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USS Bloomer (1856)
Career (US) Union Navy Jack
Laid down: date unknown
Launched: 1856 at New Albany, Indiana
Acquired: 24 January 1863
Commissioned: 24 January 1863
Out of service: June 1865 (sank)
Struck: 1865 (est.)
Fate: sold, 22 September 1865
General characteristics
Displacement: 130 tons
Length: not known
Beam: not known
Draught: not known
Propulsion: steam engine
stern wheel-propelled
Speed: not known
Complement: 49
Armament: one 32-pounder gun
one 12-pounder rifled gun

USS Bloomer (1856) was a stern-wheel steamer acquired by the Union Navy during the American Civil War. She was used by the Union Navy as a gunboat with orders to patrol navigable waterways of the Confederacy to prevent the South from trading with other countries.

An unofficial acquisition of a stern-wheeled steamer[edit | edit source]

Bloomer—a stern-wheel steamer built in 1856 at New Albany, Indiana—was laid up at the outbreak of the Civil War in the Choctawhatchee River in Alabama, about a mile south of Geneva, Alabama, by her owner, a loyal Union man. On 27 December 1862, a joint expedition composed of officers and men of Potomac and troops of the 91st New York State Volunteers, led by Lieutenant James H. Stewart took possession of her and delivered her to the Pensacola Navy Yard where she was repaired and armed. A small crew was placed on board and, on 24 January 1863, Acting Ensign Edwin Crissey assumed command. The ship was put in operation without being sent to an admiralty court to be libelled.

Civil War service[edit | edit source]

Destroying 380 salt works and the town of St. Andrews[edit | edit source]

Although she spent most of her naval career operating in the West Gulf Blockading Squadron, her most notable service occurred in December 1863 during a brief tour of duty with the East Gulf Blockading Squadron. This operation in St. Andrew's Bay, Florida—in which she was assisted by her tender, the sloop Caroline, and the bark Restless—resulted in the destruction of 380 different salt works and of much of the town of St. Andrew's. Her commanding officer received high praise for Bloomer's part in the successful accomplishment of this mission.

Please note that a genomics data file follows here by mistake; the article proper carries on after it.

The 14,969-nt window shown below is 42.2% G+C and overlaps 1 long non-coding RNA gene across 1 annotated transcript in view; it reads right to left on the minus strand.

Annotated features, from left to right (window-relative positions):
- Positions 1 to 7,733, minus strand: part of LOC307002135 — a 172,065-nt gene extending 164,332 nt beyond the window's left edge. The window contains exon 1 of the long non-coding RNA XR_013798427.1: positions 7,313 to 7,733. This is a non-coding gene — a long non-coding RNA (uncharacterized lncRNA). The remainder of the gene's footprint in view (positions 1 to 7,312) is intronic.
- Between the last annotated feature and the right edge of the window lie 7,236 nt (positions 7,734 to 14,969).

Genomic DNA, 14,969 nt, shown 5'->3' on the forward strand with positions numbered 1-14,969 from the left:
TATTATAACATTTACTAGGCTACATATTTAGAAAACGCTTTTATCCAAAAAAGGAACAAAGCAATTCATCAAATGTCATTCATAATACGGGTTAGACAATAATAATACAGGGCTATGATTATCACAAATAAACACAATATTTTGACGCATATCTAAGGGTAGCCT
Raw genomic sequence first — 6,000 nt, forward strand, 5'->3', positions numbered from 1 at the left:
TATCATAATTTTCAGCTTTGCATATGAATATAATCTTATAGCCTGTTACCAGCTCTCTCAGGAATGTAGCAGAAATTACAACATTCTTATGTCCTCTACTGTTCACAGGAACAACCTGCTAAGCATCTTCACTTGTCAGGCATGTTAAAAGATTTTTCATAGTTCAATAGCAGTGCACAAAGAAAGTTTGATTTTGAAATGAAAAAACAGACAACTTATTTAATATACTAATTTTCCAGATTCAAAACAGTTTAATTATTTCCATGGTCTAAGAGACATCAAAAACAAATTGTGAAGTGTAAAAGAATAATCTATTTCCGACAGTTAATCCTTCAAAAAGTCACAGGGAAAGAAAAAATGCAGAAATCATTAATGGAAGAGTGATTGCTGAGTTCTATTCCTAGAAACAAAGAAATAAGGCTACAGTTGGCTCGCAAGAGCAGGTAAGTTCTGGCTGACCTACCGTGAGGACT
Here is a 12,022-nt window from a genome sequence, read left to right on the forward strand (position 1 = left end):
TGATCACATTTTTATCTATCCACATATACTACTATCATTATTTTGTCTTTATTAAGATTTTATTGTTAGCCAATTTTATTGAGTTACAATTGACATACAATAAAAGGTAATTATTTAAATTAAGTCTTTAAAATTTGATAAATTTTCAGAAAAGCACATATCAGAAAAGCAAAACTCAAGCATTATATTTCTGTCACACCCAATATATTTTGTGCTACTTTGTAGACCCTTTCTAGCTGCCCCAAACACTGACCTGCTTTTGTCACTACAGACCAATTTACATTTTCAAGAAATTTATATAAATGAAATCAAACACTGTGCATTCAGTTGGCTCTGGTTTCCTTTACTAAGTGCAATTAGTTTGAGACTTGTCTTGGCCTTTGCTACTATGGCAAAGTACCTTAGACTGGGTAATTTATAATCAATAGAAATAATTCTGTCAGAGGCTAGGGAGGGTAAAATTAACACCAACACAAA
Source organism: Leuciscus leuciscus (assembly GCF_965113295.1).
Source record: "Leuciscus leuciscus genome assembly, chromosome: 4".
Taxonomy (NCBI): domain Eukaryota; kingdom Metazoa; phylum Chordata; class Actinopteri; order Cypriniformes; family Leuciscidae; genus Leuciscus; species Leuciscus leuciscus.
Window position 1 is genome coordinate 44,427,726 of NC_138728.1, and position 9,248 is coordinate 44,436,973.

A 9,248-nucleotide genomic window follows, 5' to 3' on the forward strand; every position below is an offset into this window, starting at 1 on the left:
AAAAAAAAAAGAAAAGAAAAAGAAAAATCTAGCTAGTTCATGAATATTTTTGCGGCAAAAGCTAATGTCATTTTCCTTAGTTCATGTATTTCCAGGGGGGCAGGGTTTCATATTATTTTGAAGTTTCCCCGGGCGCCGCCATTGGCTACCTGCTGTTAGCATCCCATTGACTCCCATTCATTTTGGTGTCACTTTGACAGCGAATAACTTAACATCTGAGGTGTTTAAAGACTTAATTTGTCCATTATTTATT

Bloomer finally acquired officially by the Union Navy[edit | edit source]

Near the very end of 1863, Bloomer was at last ordered to the prize court of New Orleans, Louisiana, to be libelled. The final decree in the case, rendered on 4 January 1865, declared this was not a case of "prize" but of "salvage." Early in 1865, she was finally purchased by the United States Navy and continued on duty on the coast of Florida in the vicinity of Pensacola, Florida.

Bloomer sinks, is raised, and is sold into commercial service[edit | edit source]

In June 1865 she sank in East Pass, Santa Rosa Island, Florida. After the wreck was raised, it was sold on 22 September 1865 to S. P. Griffin & Co., of Woolsey, Florida. Redocumented as Emma on 5 April 1866, the vessel served a private owner until 1868 when she was sold to a foreign purchaser and disappeared from American shipping records.

 The Official Records of the Union and Confederate Navies of the War 
of the Rebellion (ORN) lists the Bloomer both as a sidewheeler,
and, later as a sternwheeler.
One of the persons from Geneva who assisted in the raid was a
pilot named Jones, who is not otherwise identified; however, records
of the ORN Show that a Thomas G. Jones was, at one time,
in command of the Bloomer, after she was captured—perhaps
in reward for his services.

References[edit | edit source]

This article incorporates text from the public domain Dictionary of American Naval Fighting Ships. The entry can be found here.
See Also, "A Federal Raid into Southeast Alabama" Allen W. Jones,
Alabama Review, October, 1961.
Bloomer was a 130 ton sidewheeler

Official records of the Union and Confederate Navies in the War of
the Rebellion, Series II, Volume 1, page 46.
For Elias Bruner's version of the raid, see:
Official records of the Union and Confederate Navies in the War of
the Rebellion. / Series I - Volume 19: West Gulf Blockading Squadron
(15 July 1862 - 14 March 1863) pages 424-429.
http://cdl.library.cornell.edu/cgi-bin/moa/pageviewer?frames=1&coll=moa&view=50&root=%2Fmoa%2Fofre%2Fofre0019%2F&tif=00448.TIF&cite=http%3A%2F%2Fcdl.library.cornell.edu%2Fcgi-bin%2Fmoa%

To see Acting Assistant Engineer, 3rd Class Thomas G. Jones in command of Bloomer on 15 January 1865, see:

Official records of the Union and Confederate Navies in the War of the
Rebellion, Series I-Volume 22:West Gulf Blocking Squadron
(1 January 1865-January 31, 1866), page 12
http://cdl.library.cornell.edu/cgi-bin/moa/pageviewer?frames=1&coll=moa&view=50&root=%2Fmoa%2Fofre%2Fofre0022%2F&tif=00034.TIF&cite=http%3A%2F%2Fcdl.library.cornell.edu%2Fcgi-bin%2Fmoa%2Fmoa-cgi%3Fnotisid%3DANU4547-0022 Curiously, the above shows Bloomer as a stern wheeler.

Narrative of Destruction of Salt works:

Official records of the Union and Confederate Navies in the War of the
Rebellion. / Series I - Volume 17: Gulf Blockading Squadron
(16 December 1861 - 21 February 1862); East Gulf Blockading
Squadron (22 December 1862 - 17 July 1865), pages 593-601
http://cdl.library.cornell.edu/cgi-bin/moa/pageviewer?frames=1&cite=http%3A%2F%2Fcdl.library.cornell.edu%2Fcgi-bin%2Fmoa%2Fmoa-cgi%3Fnotisid%3DANU4547-0017&coll=moa&view=50&root=%2Fmoa%2Fofre%2Fofre0017%2F&tif=00632.TIF&pagenum=593

See also[edit | edit source]

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